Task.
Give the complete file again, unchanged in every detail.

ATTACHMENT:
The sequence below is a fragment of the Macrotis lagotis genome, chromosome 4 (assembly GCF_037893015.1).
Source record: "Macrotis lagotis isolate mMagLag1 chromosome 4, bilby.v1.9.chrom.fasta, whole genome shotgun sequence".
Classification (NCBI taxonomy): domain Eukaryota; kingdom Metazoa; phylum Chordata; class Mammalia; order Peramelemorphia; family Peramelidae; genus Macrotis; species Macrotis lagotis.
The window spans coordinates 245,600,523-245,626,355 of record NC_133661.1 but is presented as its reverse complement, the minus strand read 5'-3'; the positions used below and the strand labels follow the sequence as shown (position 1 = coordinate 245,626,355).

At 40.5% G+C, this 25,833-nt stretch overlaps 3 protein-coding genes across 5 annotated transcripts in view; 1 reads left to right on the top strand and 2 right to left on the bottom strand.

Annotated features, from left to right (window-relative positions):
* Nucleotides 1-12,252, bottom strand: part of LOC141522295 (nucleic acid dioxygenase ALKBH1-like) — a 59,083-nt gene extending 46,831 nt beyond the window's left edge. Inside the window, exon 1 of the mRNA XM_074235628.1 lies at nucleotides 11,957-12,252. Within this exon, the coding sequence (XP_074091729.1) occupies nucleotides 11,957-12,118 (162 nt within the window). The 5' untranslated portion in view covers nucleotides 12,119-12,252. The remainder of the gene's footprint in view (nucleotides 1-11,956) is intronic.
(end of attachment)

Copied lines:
The sequence below is a fragment of the Macrotis lagotis genome, chromosome 4 (assembly GCF_037893015.1).
Source record: "Macrotis lagotis isolate mMagLag1 chromosome 4, bilby.v1.9.chrom.fasta, whole genome shotgun sequence".
Classification (NCBI taxonomy): domain Eukaryota; kingdom Metazoa; phylum Chordata; class Mammalia; order Peramelemorphia; family Peramelidae; genus Macrotis; species Macrotis lagotis.
The window spans coordinates 245,600,523-245,626,355 of record NC_133661.1 but is presented as its reverse complement, the minus strand read 5'-3'; the positions used below and the strand labels follow the sequence as shown (position 1 = coordinate 245,626,355).

At 40.5% G+C, this 25,833-nt stretch overlaps 3 protein-coding genes across 5 annotated transcripts in view; 1 reads left to right on the top strand and 2 right to left on the bottom strand.

Annotated features, from left to right (window-relative positions):
* Nucleotides 1-12,252, bottom strand: part of LOC141522295 (nucleic acid dioxygenase ALKBH1-like) — a 59,083-nt gene extending 46,831 nt beyond the window's left edge. Inside the window, exon 1 of the mRNA XM_074235628.1 lies at nucleotides 11,957-12,252. Within this exon, the coding sequence (XP_074091729.1) occupies nucleotides 11,957-12,118 (162 nt within the window). The 5' untranslated portion in view covers nucleotides 12,119-12,252. The remainder of the gene's footprint in view (nucleotides 1-11,956) is intronic.